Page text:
1 or 2 Practice Sessions Before the Match:
Make any final tuning adjustments when you have at least two practice sessions left to test those adjustments. Sight your gun in using match ammo. Check zero at the beginning and end of every practice session from now until the match. If your zero is moving around, check to see if anything is broken or loose. Before your last practice session, completely tear down the gun and check again for cracks or any unusual wear. Fix what’s broken, but do not change anything else at this point. Even something as simple as a different lube can cause problems.
Before the Match:
Right before the match do a final tear down and cleaning of the gun. Check once again for cracks or unusual wear and fix only what’s broken. Lube the gun and, if possible, do a final function test by firing one magazine full of ammo through the gun. Replace your fiber optic rod, if you’re using one, or replace the battery of an electronic sight. Then properly store your gun so that it does not get knocked around during transport to the match.
At this point, you have done everything you can to make sure your gun will function flawlessly at the match. Now you have to prepare a game plan for what to do if, in spite of all your efforts, there is still a hiccup. The best preparation is to have a backup for every part in the gun and a backup gun to boot. Having a backup gun is nice, but it’s an extravagance many shooters can’t afford. If I have problems at a match, I go to my backup gun only as a last resort. I usually scavenge parts off the backup gun to make the primary gun run well. Since every gun is a little different, I prefer to continue using the one I have been practicing with.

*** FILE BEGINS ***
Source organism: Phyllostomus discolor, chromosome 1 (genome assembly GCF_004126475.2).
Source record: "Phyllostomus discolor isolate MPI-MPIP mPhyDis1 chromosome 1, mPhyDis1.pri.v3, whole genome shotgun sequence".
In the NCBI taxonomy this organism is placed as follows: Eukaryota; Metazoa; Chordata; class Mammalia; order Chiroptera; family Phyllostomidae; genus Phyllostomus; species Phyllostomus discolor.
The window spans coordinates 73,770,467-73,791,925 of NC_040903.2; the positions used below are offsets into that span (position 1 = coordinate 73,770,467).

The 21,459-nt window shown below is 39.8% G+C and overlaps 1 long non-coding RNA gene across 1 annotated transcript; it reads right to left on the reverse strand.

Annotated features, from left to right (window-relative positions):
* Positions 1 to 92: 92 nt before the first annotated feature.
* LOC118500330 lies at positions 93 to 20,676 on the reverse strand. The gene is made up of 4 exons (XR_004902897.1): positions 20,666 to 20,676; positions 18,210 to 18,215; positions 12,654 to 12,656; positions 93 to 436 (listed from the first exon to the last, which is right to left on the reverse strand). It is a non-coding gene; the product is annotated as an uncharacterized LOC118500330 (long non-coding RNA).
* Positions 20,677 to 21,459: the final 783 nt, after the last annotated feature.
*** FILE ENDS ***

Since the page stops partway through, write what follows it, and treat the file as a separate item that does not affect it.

This being said, I think it is prudent to have some backup parts in your shooting bag. You don’t want new parts right out of the wrapper, rather ones you know will work in your gun. To put together a good set of backup parts, take working parts out of your gun and replace them with new parts. Then test the gun with the new parts. If it functions well, continue to run the gun with the new parts and keep the originals as a backup. This way you know your backup parts will be reliable.
Important parts for which you need a backup include:
In addition to these parts, I suggest carrying spare recoil springs, firing pin springs, a mainspring, fiber optic rod, and batteries for scope and hearing protection.
If you make all these preparations, you will be well on your way towards having a trouble‑free match. But if in spite of all this Murphy still visits, come see me in the vendors’ tent. I can probably help.